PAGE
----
Besides strong direction, a well-written script, and great effects, quite a cast is assembled, from relative unknowns to highly known and respected actors, all of whom provide fantastic performances.  Christopher Reeve, a relative unknown actor at the time the film came out, does an incredible job in both the title role of the morally impeccable Superman, as well as the nervous and well-meaning mild mannered reporter Clark Kent.  With any other actor, I might have felt some of the hokey things that the “Man of Steel” says such as “fighting for truth, justice, and the American way,” unbelievable, but Reeve really makes one accept that he believes what he is saying.  As well, Margot Kidder plays the best Lois Lane I’ve seen, as you can really feel the chemistry between her and Reeve, adding to the believability of the love between them that’s suggested in the first movie, and would be fully developed in the sequel.  Finally, Gene Hackman is brilliant as Superman’s arch nemesis, providing some of the best one liners I’ve heard in a long time and, with his goofy sidekick Otis, played hilariously by Ned Beatty, the film gets some great comic relief.

A truly amazing film that should both delight and surprise.  Even after all these years, Superman is worth your time.

Video ****

Knowing that the film was released in 1978 and three years my senior, I was somewhat concerned about the print.  Would it look like the VHS I had recently rented: lifeless colors, blurry backgrounds, and dull black levels?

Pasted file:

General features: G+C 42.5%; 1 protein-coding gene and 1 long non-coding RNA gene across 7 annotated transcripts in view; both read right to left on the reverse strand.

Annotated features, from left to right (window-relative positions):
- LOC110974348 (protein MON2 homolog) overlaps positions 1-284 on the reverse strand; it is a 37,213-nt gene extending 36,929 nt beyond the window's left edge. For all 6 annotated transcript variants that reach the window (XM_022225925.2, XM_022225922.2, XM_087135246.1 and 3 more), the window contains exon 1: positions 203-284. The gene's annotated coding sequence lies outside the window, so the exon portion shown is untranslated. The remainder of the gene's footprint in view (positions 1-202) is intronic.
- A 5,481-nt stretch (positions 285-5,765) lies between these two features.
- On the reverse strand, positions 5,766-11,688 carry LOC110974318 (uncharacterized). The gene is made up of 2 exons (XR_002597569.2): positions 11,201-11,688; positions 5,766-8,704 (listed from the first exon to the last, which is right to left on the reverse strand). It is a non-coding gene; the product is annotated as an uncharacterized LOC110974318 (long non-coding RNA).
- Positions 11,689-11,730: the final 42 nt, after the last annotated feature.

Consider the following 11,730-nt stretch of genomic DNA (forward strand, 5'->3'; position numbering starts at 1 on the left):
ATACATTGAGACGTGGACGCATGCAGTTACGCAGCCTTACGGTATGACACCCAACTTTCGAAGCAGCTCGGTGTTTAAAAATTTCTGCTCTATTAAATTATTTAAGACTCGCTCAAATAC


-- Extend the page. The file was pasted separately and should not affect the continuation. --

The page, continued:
Instead I was surprised to see an incredible restoration job.  From even the opening credits, colors look bright and alive.  Black and white levels are crisp and clear with no blurriness whatsoever. Blues swoosh by triumphantly. 

Superman, split into three parts between Krypton, Kansas and Metropolis, each has its own colors.  For the planet Krypton, a classy, almost ancient Greece look is featured, with both striking whites of the uniforms of the council, and the overall soft whites and pinks that make up the planet.  Flesh tones are lifelike and done well.  The earth tones of Kansas come across perfectly (so much so that I felt I was in a “Folgers’s Choice” commercial), with deep browns and lush greens.  Finally, Metropolis (i.e.- New York City) retains a sleek look, with good emphasis on black levels and contrast; too bad the city never looks clean.  Oh, well. 

Overall, this is a knock out restoration job (my vote for the best one this year), and should warrant commendation for Warner.

Audio ****


For Superman, the sound has been dramatically digitally remixed, and while some diehard fans of the film might not appreciate the change, I can’t say enough about it.  This transfer, just like the video, is an incredible example of DVD done right.


From the rolling of the credits, I felt a chill as the trumpets of John Williams’s score filled my room.  There is an incredible amount of directionality throughout the film and voices can be heard coming from anywhere on the soundstage.  This most impressed me in certain instances, as when Luthor talks to Superman, and the dialogue comes from the two rear surrounds.  As well, there are plenty of other aggressive points for speakers such as car crashes, trains, machinegun fire, loud gusts of air, explosions, and even engulfing flames.


The .1 LFE track as well gets a workout, pounding out everything from missiles, to earthquake tremors.  All in all, it serves to rumble the room a little.


Supplements ****